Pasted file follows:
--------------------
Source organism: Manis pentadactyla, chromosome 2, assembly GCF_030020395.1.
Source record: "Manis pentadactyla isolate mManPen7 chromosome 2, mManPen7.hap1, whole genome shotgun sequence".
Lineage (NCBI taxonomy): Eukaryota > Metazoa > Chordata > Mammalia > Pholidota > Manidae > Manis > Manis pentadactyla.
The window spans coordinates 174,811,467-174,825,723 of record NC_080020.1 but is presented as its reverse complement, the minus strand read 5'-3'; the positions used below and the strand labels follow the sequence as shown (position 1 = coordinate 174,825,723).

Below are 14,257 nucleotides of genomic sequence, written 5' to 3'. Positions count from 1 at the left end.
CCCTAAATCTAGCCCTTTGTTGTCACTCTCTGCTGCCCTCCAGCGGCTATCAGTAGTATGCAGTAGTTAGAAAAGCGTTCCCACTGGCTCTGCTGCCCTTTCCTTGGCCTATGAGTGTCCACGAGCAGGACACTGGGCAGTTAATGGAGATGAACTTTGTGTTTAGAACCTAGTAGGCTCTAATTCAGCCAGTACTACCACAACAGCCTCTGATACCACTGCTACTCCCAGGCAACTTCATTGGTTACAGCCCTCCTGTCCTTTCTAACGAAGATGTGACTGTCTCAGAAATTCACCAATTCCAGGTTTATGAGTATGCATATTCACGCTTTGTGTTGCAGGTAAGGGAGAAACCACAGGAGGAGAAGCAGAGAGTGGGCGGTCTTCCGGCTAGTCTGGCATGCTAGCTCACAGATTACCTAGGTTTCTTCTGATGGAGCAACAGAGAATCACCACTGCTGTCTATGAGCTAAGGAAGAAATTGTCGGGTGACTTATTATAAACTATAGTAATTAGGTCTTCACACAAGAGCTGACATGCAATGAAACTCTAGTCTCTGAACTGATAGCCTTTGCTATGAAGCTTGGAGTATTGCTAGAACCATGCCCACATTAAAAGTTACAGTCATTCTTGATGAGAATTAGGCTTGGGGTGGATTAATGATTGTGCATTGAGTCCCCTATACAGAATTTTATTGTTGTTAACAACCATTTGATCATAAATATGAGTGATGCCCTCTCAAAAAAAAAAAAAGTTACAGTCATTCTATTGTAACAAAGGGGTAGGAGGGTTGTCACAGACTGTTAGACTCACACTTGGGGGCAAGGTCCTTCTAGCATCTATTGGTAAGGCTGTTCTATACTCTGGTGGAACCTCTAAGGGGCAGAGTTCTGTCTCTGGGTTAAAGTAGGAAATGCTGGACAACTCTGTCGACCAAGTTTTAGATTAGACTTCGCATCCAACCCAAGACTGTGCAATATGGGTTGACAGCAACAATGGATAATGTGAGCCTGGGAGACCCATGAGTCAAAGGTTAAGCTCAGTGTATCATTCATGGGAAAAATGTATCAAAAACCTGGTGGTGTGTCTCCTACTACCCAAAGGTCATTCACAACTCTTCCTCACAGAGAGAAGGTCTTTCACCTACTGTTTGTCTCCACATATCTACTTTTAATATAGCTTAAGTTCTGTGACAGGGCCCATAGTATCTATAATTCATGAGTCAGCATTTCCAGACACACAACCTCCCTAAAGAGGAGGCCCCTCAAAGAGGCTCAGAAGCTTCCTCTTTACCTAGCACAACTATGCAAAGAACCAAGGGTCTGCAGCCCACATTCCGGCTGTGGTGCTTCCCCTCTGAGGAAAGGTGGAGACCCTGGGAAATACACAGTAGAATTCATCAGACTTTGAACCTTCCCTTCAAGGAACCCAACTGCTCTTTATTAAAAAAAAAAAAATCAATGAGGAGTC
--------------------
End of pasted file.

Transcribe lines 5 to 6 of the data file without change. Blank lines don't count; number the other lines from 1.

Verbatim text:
Below are 14,257 nucleotides of genomic sequence, written 5' to 3'. Positions count from 1 at the left end.
CCCTAAATCTAGCCCTTTGTTGTCACTCTCTGCTGCCCTCCAGCGGCTATCAGTAGTATGCAGTAGTTAGAAAAGCGTTCCCACTGGCTCTGCTGCCCTTTCCTTGGCCTATGAGTGTCCACGAGCAGGACACTGGGCAGTTAATGGAGATGAACTTTGTGTTTAGAACCTAGTAGGCTCTAATTCAGCCAGTACTACCACAACAGCCTCTGATACCACTGCTACTCCCAGGCAACTTCATTGGTTACAGCCCTCCTGTCCTTTCTAACGAAGATGTGACTGTCTCAGAAATTCACCAATTCCAGGTTTATGAGTATGCATATTCACGCTTTGTGTTGCAGGTAAGGGAGAAACCACAGGAGGAGAAGCAGAGAGTGGGCGGTCTTCCGGCTAGTCTGGCATGCTAGCTCACAGATTACCTAGGTTTCTTCTGATGGAGCAACAGAGAATCACCACTGCTGTCTATGAGCTAAGGAAGAAATTGTCGGGTGACTTATTATAAACTATAGTAATTAGGTCTTCACACAAGAGCTGACATGCAATGAAACTCTAGTCTCTGAACTGATAGCCTTTGCTATGAAGCTTGGAGTATTGCTAGAACCATGCCCACATTAAAAGTTACAGTCATTCTTGATGAGAATTAGGCTTGGGGTGGATTAATGATTGTGCATTGAGTCCCCTATACAGAATTTTATTGTTGTTAACAACCATTTGATCATAAATATGAGTGATGCCCTCTCAAAAAAAAAAAAAGTTACAGTCATTCTATTGTAACAAAGGGGTAGGAGGGTTGTCACAGACTGTTAGACTCACACTTGGGGGCAAGGTCCTTCTAGCATCTATTGGTAAGGCTGTTCTATACTCTGGTGGAACCTCTAAGGGGCAGAGTTCTGTCTCTGGGTTAAAGTAGGAAATGCTGGACAACTCTGTCGACCAAGTTTTAGATTAGACTTCGCATCCAACCCAAGACTGTGCAATATGGGTTGACAGCAACAATGGATAATGTGAGCCTGGGAGACCCATGAGTCAAAGGTTAAGCTCAGTGTATCATTCATGGGAAAAATGTATCAAAAACCTGGTGGTGTGTCTCCTACTACCCAAAGGTCATTCACAACTCTTCCTCACAGAGAGAAGGTCTTTCACCTACTGTTTGTCTCCACATATCTACTTTTAATATAGCTTAAGTTCTGTGACAGGGCCCATAGTATCTATAATTCATGAGTCAGCATTTCCAGACACACAACCTCCCTAAAGAGGAGGCCCCTCAAAGAGGCTCAGAAGCTTCCTCTTTACCTAGCACAACTATGCAAAGAACCAAGGGTCTGCAGCCCACATTCCGGCTGTGGTGCTTCCCCTCTGAGGAAAGGTGGAGACCCTGGGAAATACACAGTAGAATTCATCAGACTTTGAACCTTCCCTTCAAGGAACCCAACTGCTCTTTATTAAAAAAAAAAAAATCAATGAGGAGTC